This is one of those things that we often don’t think about or talk about, but research has found that mouth breathing can be dangerous for your child and should be addressed. The first step is to make sure that your child is indeed a mouth breather and then to understand why. We are not doctors, but through starting Intake we have had the opportunity to learn and understand more about the way we breathe. With that, we have learned that it really matters, and it matters at a very young age!
What is mouth breathing?
Mouth breathing often goes undiagnosed because it is a symptom which can be found in many other conditions. But by itself, mouth breathing may also induce a number of complications including: Obstructive Sleep Apnea (OSA), ADHD, Poor Quality Sleep, Snoring and Bedwetting.
If you suspect that your child’s sleeping patterns or behavior is being affected by mouth breathing or snoring, it is important to seek medical advice.
Why you should be aware of your child’s mouth breathing.
If you notice that your child’s movements are erratic or not well coordinated, it could be because of their mouth breathing. If they are constantly breathing through the mouth instead of the nose, there’s not enough air entering the nasal passages which deprives their brain from getting enough oxygen. This leads to both physical and mental disorders in children. Of course, if your child is running around and playing, it is natural to begin open mouth breathing. But the takeaway here is that their mouths should otherwise be comfortably closed and nose breathing should not be difficult.
Here are some signs to look out for:
- Mouth always open
- Lips parted
- No movement in the nose
- Dry lips or dry mouth
- Visible saliva that is not moving around the mouth (and not being swallowed)
- Breathing is loud and audible. You may even be able to see their chest rise and fall as they breathe on a regular basis. If it’s especially hard to see your child’s belly move, that means their rib cage is expanding. This can cause posture issues down the line.
The key here is to distinguish between normal breathing and what mouth breathing looks like: The latter should be continuous and labored.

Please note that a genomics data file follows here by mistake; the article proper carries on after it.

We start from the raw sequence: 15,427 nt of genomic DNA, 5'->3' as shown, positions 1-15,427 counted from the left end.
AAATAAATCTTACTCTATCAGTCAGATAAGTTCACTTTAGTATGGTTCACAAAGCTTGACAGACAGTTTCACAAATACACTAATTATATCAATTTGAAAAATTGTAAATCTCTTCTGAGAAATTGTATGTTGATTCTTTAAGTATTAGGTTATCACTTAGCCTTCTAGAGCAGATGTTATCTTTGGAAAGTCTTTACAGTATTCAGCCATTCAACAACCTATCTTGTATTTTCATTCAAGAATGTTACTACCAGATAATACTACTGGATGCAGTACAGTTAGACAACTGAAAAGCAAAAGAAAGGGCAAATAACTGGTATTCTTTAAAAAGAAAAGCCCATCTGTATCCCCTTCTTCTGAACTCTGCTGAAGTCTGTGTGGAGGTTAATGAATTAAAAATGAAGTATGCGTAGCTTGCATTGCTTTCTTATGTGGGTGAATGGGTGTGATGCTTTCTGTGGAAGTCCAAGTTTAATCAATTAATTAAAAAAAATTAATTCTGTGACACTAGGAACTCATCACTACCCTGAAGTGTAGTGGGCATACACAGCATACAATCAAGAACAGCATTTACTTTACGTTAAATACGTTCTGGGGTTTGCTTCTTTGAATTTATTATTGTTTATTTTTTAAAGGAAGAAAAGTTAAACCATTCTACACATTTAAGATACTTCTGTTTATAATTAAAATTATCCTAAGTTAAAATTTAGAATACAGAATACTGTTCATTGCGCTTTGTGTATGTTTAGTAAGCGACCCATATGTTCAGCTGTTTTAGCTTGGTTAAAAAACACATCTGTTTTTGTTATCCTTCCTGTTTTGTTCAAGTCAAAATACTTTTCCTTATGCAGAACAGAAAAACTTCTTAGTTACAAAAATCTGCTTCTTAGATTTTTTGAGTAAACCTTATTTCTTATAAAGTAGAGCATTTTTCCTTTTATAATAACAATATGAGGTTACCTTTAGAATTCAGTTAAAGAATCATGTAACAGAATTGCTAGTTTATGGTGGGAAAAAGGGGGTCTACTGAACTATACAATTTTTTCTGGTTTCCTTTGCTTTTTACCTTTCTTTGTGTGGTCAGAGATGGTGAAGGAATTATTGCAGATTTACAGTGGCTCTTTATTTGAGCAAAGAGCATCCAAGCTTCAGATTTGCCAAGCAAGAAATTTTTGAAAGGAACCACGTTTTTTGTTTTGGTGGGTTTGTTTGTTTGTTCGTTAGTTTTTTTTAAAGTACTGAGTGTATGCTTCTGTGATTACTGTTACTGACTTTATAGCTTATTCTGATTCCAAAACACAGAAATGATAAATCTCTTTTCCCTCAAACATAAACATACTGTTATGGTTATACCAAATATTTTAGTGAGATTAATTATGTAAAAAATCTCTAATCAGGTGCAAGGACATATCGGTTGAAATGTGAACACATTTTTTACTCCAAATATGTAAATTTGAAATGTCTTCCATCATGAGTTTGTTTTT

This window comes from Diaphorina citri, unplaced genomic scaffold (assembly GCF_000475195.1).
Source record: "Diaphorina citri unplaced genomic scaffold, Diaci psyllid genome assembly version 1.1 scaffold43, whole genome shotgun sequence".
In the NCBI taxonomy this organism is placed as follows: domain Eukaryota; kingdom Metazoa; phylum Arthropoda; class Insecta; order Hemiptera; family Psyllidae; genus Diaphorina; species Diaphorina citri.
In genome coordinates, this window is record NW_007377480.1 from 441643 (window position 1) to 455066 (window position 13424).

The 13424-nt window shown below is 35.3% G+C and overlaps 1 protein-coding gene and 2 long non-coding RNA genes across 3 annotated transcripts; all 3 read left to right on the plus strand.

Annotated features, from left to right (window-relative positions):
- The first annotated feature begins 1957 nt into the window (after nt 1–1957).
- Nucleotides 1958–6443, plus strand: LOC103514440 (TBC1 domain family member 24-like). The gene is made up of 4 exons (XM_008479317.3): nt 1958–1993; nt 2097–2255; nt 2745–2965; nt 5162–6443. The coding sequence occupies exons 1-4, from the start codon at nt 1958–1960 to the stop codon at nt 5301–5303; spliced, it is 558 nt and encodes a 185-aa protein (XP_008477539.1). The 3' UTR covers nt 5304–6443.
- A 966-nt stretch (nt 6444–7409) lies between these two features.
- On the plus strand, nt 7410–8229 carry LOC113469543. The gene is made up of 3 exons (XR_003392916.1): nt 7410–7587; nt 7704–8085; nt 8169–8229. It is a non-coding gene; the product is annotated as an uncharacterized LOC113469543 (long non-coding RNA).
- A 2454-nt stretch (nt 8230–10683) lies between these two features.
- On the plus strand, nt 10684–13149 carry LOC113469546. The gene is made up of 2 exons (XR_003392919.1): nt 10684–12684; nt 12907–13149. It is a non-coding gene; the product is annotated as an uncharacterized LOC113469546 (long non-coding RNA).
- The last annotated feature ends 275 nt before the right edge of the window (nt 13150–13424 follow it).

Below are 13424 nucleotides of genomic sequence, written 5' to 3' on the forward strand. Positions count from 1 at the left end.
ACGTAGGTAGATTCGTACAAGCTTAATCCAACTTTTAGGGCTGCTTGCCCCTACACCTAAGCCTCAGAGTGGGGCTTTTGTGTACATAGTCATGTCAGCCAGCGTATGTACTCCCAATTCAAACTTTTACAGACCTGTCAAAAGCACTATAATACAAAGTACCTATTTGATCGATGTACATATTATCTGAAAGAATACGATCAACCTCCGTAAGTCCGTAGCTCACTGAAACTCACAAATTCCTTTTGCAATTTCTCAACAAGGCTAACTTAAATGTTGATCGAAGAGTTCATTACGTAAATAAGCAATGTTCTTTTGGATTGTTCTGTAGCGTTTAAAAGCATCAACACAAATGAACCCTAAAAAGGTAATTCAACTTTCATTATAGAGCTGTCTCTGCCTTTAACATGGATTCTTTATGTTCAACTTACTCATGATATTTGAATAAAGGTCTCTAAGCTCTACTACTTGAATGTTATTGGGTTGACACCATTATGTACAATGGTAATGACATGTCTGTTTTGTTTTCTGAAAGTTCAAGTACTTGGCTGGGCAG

Why do children begin to mouth breathe?
The root cause of mouth breathing is usually an obstructed nasal passage. This can happen for a variety of reasons, but some of the most common are:
- Crowded teeth
- Poorly aligned teeth
- Nose bones (nasal septum) that are out of position
- A deviated or crooked nose
- Enlarged adenoids or tonsils in the back of the throat/mouth area (common in children)
In these cases, mouth breathing can become habitual if left untreated and create a chronic condition. If your child is experiencing any of these symptoms and you suspect they may be suffering from mouth breathing, it is recommended to find the cause and have it treated.
How a child can benefit from nose breathing
- Nose breathing is more efficient. The nose warms, humidifies, and filters air before it enters the lungs, while mouth breathing bypasses this process. During exercise, nose breathing allows a person to utilize up to 17 percent more oxygen than someone who breathes through their mouth.
- Nose breathing increases mental performance. Research has shown that kids who breathe through the mouth for long periods of time have poor focus, which in turn can affect their ability to perform both physically and mentally.
- Nose breathing is healthier for teeth. Mouth breathers tend to have higher levels of acidity in their saliva, which can cause tooth loss over time if untreated.
- Nose breathing improves sleep quality and quantity: Kids who breathe through the mouth are often restless sleepers because they don’t get enough oxygen when they’re asleep; this means parents wake up exhausted as well! Nasal dilators (nose strips) make it easier for your child to keep his or her mouth closed during sleep and encourage nose breathing instead of open-mouthed snoring and gasping throughout the night due to blocked nasal passages (a major contributor to sleep apnea symptoms).
The side effects of mouth breathing in children
If you have noticed any of the following signs, your child may be mouth breathing:
- Tiredness during the day
- Distraction in school
- Sickly appearance (more likely to have common colds and infections)
- Poor concentration
- Restless night’s sleep
- Shape of his/her face shows small chin and larger nose (yes, mouth breathing can change the physical appearance of a growing child!)
In addition to these symptoms, children who mouth breathe are at risk of developing some long-term side effects.
What can parents do to prevent their child from mouth breathing?
We’ve spent a lot of time talking about the negative side effects of mouth breathing and the reasons why kids do it. But what can parents do to prevent their child from mouth breathing? Here are our top tips:
- Teach them to breathe through their nose by reminding them to keep their mouth closed at rest. You may encourage this with nasal dilators, and other solutions.
- If your child has allergies or sinus issues, see an ENT (ear, nose and throat) specialist to see if the issue stems from that area.
- See a dental specialist as soon as possible if your child has crooked teeth or a narrow upper jaw (the dental profession calls this *maxillary hypoplasia*). This condition can be corrected with orthodontics or surgery and will make it easier for them to breathe through their nose rather than their mouth.
If you try these things but find that your child still struggles to close his or her mouth at night, don’t despair—talk to a specialist about getting fitted for a custom oral appliance that will keep his or her jaws closed while they sleep!
For more information on mouth breathing in children, please visit ASAPpathway.com. As a parent, you can also take this quiz ‘is my child at risk?’ here and take this information to an airway-minded Dentist or medical provider!